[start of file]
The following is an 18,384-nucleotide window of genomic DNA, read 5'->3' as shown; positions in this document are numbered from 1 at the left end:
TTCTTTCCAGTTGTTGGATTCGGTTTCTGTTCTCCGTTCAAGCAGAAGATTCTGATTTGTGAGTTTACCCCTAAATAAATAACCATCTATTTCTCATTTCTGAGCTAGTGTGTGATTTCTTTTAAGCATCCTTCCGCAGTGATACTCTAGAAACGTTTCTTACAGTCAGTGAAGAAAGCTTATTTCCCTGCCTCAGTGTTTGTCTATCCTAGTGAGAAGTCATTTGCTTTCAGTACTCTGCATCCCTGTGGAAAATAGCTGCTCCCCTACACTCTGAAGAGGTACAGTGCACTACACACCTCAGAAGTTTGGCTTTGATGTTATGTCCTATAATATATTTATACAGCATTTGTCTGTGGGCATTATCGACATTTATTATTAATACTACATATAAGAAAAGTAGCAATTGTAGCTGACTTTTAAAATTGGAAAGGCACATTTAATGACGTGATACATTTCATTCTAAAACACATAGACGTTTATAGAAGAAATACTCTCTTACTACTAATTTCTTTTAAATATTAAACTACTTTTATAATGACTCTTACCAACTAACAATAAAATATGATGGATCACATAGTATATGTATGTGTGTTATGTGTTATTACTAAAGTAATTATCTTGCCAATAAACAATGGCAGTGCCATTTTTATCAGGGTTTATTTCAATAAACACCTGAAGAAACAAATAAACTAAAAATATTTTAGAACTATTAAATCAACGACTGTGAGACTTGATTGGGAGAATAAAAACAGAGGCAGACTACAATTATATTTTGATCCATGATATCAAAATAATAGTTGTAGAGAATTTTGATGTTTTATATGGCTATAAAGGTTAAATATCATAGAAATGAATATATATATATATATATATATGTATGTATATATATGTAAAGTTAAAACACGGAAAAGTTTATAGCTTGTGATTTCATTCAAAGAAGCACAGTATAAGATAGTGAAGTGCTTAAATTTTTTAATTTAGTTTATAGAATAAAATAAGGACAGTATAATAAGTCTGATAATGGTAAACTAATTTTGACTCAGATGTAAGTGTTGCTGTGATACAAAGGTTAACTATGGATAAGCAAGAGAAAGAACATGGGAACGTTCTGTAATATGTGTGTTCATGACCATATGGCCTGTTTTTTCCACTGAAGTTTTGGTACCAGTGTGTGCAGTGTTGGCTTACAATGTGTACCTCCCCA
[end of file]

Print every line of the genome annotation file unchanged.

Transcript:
The following is an 18,384-nucleotide window of genomic DNA, read 5'->3' as shown; positions in this document are numbered from 1 at the left end:
TTCTTTCCAGTTGTTGGATTCGGTTTCTGTTCTCCGTTCAAGCAGAAGATTCTGATTTGTGAGTTTACCCCTAAATAAATAACCATCTATTTCTCATTTCTGAGCTAGTGTGTGATTTCTTTTAAGCATCCTTCCGCAGTGATACTCTAGAAACGTTTCTTACAGTCAGTGAAGAAAGCTTATTTCCCTGCCTCAGTGTTTGTCTATCCTAGTGAGAAGTCATTTGCTTTCAGTACTCTGCATCCCTGTGGAAAATAGCTGCTCCCCTACACTCTGAAGAGGTACAGTGCACTACACACCTCAGAAGTTTGGCTTTGATGTTATGTCCTATAATATATTTATACAGCATTTGTCTGTGGGCATTATCGACATTTATTATTAATACTACATATAAGAAAAGTAGCAATTGTAGCTGACTTTTAAAATTGGAAAGGCACATTTAATGACGTGATACATTTCATTCTAAAACACATAGACGTTTATAGAAGAAATACTCTCTTACTACTAATTTCTTTTAAATATTAAACTACTTTTATAATGACTCTTACCAACTAACAATAAAATATGATGGATCACATAGTATATGTATGTGTGTTATGTGTTATTACTAAAGTAATTATCTTGCCAATAAACAATGGCAGTGCCATTTTTATCAGGGTTTATTTCAATAAACACCTGAAGAAACAAATAAACTAAAAATATTTTAGAACTATTAAATCAACGACTGTGAGACTTGATTGGGAGAATAAAAACAGAGGCAGACTACAATTATATTTTGATCCATGATATCAAAATAATAGTTGTAGAGAATTTTGATGTTTTATATGGCTATAAAGGTTAAATATCATAGAAATGAATATATATATATATATATATATGTATGTATATATATGTAAAGTTAAAACACGGAAAAGTTTATAGCTTGTGATTTCATTCAAAGAAGCACAGTATAAGATAGTGAAGTGCTTAAATTTTTTAATTTAGTTTATAGAATAAAATAAGGACAGTATAATAAGTCTGATAATGGTAAACTAATTTTGACTCAGATGTAAGTGTTGCTGTGATACAAAGGTTAACTATGGATAAGCAAGAGAAAGAACATGGGAACGTTCTGTAATATGTGTGTTCATGACCATATGGCCTGTTTTTTCCACTGAAGTTTTGGTACCAGTGTGTGCAGTGTTGGCTTACAATGTGTACCTCCCCA